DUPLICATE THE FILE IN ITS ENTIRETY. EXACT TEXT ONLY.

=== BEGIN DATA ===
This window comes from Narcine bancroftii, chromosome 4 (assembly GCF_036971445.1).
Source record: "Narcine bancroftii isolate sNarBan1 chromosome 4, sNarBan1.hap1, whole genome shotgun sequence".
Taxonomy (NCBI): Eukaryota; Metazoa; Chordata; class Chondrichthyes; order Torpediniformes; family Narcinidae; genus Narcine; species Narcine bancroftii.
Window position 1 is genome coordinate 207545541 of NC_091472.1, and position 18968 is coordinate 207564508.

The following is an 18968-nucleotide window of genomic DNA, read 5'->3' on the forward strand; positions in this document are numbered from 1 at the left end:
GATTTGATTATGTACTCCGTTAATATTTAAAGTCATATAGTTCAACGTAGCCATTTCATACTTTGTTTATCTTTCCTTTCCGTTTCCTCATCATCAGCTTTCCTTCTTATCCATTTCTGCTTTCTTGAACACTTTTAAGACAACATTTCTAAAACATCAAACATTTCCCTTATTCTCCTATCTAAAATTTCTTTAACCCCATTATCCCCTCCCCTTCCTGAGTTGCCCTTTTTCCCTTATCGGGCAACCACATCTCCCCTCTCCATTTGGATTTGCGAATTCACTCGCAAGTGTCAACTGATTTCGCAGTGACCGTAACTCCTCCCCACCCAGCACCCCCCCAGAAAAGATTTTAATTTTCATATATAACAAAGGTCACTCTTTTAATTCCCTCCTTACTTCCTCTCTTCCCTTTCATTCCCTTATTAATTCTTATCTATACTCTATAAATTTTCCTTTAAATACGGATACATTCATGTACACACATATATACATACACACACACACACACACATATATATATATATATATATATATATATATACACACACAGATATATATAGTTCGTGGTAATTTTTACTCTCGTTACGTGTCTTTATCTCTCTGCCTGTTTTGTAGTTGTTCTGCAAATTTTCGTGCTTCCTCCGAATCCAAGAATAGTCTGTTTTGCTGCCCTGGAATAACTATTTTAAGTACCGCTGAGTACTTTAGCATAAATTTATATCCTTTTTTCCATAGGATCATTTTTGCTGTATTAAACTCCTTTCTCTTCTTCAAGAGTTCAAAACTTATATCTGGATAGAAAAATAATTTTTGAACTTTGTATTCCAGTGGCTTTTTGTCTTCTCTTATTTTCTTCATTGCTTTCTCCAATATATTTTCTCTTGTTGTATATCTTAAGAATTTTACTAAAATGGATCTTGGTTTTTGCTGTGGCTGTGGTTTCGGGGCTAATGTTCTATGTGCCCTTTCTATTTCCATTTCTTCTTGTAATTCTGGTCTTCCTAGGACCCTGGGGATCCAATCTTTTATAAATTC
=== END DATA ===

This window comes from Narcine bancroftii, chromosome 4 (assembly GCF_036971445.1).
Source record: "Narcine bancroftii isolate sNarBan1 chromosome 4, sNarBan1.hap1, whole genome shotgun sequence".
Taxonomy (NCBI): Eukaryota; Metazoa; Chordata; class Chondrichthyes; order Torpediniformes; family Narcinidae; genus Narcine; species Narcine bancroftii.
Window position 1 is genome coordinate 207545541 of NC_091472.1, and position 18968 is coordinate 207564508.

The following is an 18968-nucleotide window of genomic DNA, read 5'->3' on the forward strand; positions in this document are numbered from 1 at the left end:
GATTTGATTATGTACTCCGTTAATATTTAAAGTCATATAGTTCAACGTAGCCATTTCATACTTTGTTTATCTTTCCTTTCCGTTTCCTCATCATCAGCTTTCCTTCTTATCCATTTCTGCTTTCTTGAACACTTTTAAGACAACATTTCTAAAACATCAAACATTTCCCTTATTCTCCTATCTAAAATTTCTTTAACCCCATTATCCCCTCCCCTTCCTGAGTTGCCCTTTTTCCCTTATCGGGCAACCACATCTCCCCTCTCCATTTGGATTTGCGAATTCACTCGCAAGTGTCAACTGATTTCGCAGTGACCGTAACTCCTCCCCACCCAGCACCCCCCCAGAAAAGATTTTAATTTTCATATATAACAAAGGTCACTCTTTTAATTCCCTCCTTACTTCCTCTCTTCCCTTTCATTCCCTTATTAATTCTTATCTATACTCTATAAATTTTCCTTTAAATACGGATACATTCATGTACACACATATATACATACACACACACACACACACATATATATATATATATATATATATATATATACACACACAGATATATATAGTTCGTGGTAATTTTTACTCTCGTTACGTGTCTTTATCTCTCTGCCTGTTTTGTAGTTGTTCTGCAAATTTTCGTGCTTCCTCCGAATCCAAGAATAGTCTGTTTTGCTGCCCTGGAATAACTATTTTAAGTACCGCTGAGTACTTTAGCATAAATTTATATCCTTTTTTCCATAGGATCATTTTTGCTGTATTAAACTCCTTTCTCTTCTTCAAGAGTTCAAAACTTATATCTGGATAGAAAAATAATTTTTGAACTTTGTATTCCAGTGGCTTTTTGTCTTCTCTTATTTTCTTCATTGCTTTCTCCAATATATTTTCTCTTGTTGTATATCTTAAGAATTTTACTAAAATGGATCTTGGTTTTTGCTGTGGCTGTGGTTTCGGGGCTAATGTTCTATGTGCCCTTTCTATTTCCATTTCTTCTTGTAATTCTGGTCTTCCTAGGACCCTGGGGATCCAATCTTTTATAAATTC